Environment

Alarm over leaked EU plans to label gas plants as 'green'

An aerial view of natural gas power plants run by RWE Power in Hamm, Germany.
An aerial view of natural gas power plants run by RWE Power in Hamm, Germany. REUTERS - Wolfgang Rattay

Environmental groups on Tuesday expressed dismay at leaked proposals by the European Union to classify some gas plants as green-friendly investments. 

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“Gas is a fossil fuel,” said Sebastien Godinot, an economist with the World Wildlife Fund, one of 225 scientists, financial institutions and NGOs who sounded the alarm over the plan in an open letter to the EU executive. 

“The very idea of classifying it as environmentally sustainable is a disgrace.”

To avoid “greenwashing” and to set a gold standard for sustainable finance, the EU Commission has been working on a classification scheme, or taxonomy, to be finalised next month.

But divisions among the 27 members over how to classify natural gas – which consists primarily of methane – have forced Brussels to redraft its rule book.

According to a leaked document seen by RFI, gas plants that provide heating or cooling while also generating power could be considered green investments under strict conditions.

The facilities must replace “inefficient,” high-polluting power plants, and they must emit no more than 270 grams of CO2 equivalent per kWh of energy.

“Gas-fired power generation plays an important role in guaranteeing the reliability of electricity supply,” the leaked report said.

Natural gas is widely seen as key to the fight against global warming but it might be just as problematic as other fossil fuels, critics say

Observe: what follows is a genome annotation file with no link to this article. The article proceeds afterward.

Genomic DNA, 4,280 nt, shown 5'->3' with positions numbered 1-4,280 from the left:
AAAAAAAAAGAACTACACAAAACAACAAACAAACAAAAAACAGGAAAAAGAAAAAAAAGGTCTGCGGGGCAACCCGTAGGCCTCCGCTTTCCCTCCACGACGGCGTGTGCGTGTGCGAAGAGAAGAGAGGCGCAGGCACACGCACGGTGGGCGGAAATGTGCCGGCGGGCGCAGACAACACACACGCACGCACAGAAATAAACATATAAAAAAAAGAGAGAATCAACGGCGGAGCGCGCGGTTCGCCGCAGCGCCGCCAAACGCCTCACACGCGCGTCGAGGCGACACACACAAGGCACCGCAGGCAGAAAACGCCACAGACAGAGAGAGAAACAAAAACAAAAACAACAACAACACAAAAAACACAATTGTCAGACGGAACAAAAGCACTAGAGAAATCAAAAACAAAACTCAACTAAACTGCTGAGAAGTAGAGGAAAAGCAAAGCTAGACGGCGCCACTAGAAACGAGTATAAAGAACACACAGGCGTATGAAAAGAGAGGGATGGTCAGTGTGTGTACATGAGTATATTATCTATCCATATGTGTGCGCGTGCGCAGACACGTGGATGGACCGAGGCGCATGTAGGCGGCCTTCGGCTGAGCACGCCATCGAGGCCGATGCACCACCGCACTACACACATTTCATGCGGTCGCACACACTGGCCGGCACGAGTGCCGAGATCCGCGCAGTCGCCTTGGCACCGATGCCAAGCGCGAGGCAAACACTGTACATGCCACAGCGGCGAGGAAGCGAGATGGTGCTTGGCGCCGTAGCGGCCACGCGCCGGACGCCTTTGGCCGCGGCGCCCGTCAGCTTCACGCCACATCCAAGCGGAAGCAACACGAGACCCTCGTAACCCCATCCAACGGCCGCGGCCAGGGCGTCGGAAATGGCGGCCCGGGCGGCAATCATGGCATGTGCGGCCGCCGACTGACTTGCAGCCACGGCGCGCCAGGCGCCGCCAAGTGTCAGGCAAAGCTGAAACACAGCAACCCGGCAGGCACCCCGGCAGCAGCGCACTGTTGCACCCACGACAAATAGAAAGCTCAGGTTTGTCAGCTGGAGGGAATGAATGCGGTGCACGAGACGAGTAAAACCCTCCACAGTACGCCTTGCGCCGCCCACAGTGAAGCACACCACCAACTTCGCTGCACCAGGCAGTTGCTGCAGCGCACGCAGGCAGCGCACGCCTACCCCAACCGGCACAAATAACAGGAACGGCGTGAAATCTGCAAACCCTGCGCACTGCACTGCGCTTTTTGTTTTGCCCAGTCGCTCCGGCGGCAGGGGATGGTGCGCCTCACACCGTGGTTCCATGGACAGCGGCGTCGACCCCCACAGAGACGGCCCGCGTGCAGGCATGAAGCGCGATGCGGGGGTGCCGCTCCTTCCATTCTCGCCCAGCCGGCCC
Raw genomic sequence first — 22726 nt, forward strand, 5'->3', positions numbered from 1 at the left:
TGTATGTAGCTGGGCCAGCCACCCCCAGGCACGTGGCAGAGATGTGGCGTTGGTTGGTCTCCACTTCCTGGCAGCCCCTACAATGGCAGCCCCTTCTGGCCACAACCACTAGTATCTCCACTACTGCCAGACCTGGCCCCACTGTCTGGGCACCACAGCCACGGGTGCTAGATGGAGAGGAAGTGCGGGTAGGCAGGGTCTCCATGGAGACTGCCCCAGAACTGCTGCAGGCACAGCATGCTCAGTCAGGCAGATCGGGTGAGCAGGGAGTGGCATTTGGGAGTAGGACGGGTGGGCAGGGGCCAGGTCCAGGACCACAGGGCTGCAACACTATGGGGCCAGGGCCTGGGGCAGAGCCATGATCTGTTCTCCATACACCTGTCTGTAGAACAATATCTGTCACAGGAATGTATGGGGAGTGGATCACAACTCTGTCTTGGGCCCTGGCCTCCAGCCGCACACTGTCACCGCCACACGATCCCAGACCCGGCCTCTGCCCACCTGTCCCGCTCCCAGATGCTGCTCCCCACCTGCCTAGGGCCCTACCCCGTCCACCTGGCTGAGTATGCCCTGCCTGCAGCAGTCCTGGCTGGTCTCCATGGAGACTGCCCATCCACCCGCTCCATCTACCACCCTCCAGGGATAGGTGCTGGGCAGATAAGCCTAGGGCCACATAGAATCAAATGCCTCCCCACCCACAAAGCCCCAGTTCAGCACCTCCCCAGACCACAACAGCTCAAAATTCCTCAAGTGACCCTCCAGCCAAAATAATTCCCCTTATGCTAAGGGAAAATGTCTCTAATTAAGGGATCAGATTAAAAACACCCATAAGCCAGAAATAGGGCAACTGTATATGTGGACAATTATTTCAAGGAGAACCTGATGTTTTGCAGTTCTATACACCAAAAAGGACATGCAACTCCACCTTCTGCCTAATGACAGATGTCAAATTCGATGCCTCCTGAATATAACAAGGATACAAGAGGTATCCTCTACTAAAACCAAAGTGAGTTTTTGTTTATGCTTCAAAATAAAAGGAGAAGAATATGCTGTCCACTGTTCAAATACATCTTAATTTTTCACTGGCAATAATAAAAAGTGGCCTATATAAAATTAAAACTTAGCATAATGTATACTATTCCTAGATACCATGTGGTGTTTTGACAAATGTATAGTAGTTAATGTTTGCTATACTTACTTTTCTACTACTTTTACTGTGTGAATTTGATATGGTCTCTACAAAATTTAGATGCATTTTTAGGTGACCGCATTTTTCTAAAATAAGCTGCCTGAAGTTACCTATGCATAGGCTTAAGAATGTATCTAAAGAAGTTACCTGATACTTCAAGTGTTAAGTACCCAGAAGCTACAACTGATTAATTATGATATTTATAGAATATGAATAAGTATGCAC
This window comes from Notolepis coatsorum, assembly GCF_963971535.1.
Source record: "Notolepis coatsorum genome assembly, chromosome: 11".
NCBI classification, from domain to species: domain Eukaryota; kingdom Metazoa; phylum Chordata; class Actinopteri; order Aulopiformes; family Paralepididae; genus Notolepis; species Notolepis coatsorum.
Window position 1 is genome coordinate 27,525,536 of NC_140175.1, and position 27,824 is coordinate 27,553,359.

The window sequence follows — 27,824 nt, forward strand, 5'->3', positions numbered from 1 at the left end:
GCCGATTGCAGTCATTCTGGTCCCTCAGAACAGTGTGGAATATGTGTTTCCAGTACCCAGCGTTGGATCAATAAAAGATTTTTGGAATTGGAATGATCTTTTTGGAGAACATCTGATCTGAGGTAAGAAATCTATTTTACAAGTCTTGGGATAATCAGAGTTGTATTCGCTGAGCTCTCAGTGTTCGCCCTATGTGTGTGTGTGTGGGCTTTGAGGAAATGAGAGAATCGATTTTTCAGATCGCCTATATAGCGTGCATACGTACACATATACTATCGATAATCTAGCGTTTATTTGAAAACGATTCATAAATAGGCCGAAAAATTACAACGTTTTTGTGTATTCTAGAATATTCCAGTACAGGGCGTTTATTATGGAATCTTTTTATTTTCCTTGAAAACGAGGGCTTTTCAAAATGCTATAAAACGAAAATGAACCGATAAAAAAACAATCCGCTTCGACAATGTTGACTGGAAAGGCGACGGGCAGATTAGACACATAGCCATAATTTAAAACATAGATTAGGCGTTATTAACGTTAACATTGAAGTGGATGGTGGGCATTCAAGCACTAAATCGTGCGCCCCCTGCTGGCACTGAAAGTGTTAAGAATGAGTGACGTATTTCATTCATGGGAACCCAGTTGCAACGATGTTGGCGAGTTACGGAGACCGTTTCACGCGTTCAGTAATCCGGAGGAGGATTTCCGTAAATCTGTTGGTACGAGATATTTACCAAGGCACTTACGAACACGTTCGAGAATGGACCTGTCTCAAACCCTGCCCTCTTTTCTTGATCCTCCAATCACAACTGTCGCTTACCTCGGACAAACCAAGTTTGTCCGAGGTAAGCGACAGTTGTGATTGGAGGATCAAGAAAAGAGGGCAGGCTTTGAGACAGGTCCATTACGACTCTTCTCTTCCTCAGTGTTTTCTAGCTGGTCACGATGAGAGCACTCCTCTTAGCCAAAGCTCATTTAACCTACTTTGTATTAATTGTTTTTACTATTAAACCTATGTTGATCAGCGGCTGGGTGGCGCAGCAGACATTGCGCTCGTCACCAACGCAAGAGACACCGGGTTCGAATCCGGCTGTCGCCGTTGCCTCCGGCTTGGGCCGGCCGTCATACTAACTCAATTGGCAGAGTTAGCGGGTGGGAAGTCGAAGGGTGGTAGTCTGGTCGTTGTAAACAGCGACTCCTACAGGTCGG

Natural gas is widely seen as key to the fight against global warming but it might be just as problematic as other fossil fuels, critics say AFP/File

Green economy

The EU is hoping to become the world’s first climate-neutral continent by 2050, and to achieve this goal it aims to reduce carbon emissions by 55 percent this decade.

To help deliver on this pledge, Brussels is looking to direct more capital into environmentally friendly projects.

While countries such as Denmark and Spain warn against weakening the bloc’s green ambitions, others including Poland and Germany argue that gas is a necessary stepping stone to phasing out coal.

Environmental groups who accuse the EU of having “many shades of green” say the taxonomy rules, due to take effect next year, risk becoming a greenwashing tool themselves.

“The purpose of the EU Taxonomy is to correctly label green finance: this means following the best scientific evidence on an activity’s environmental impact,” the open letter said.

“Counting gas as green ignores the significant environmental effects of methane, whose impact on climate change is up to 84 times greater than CO2.”

The EU Commission has declined to comment on the leaked proposal.

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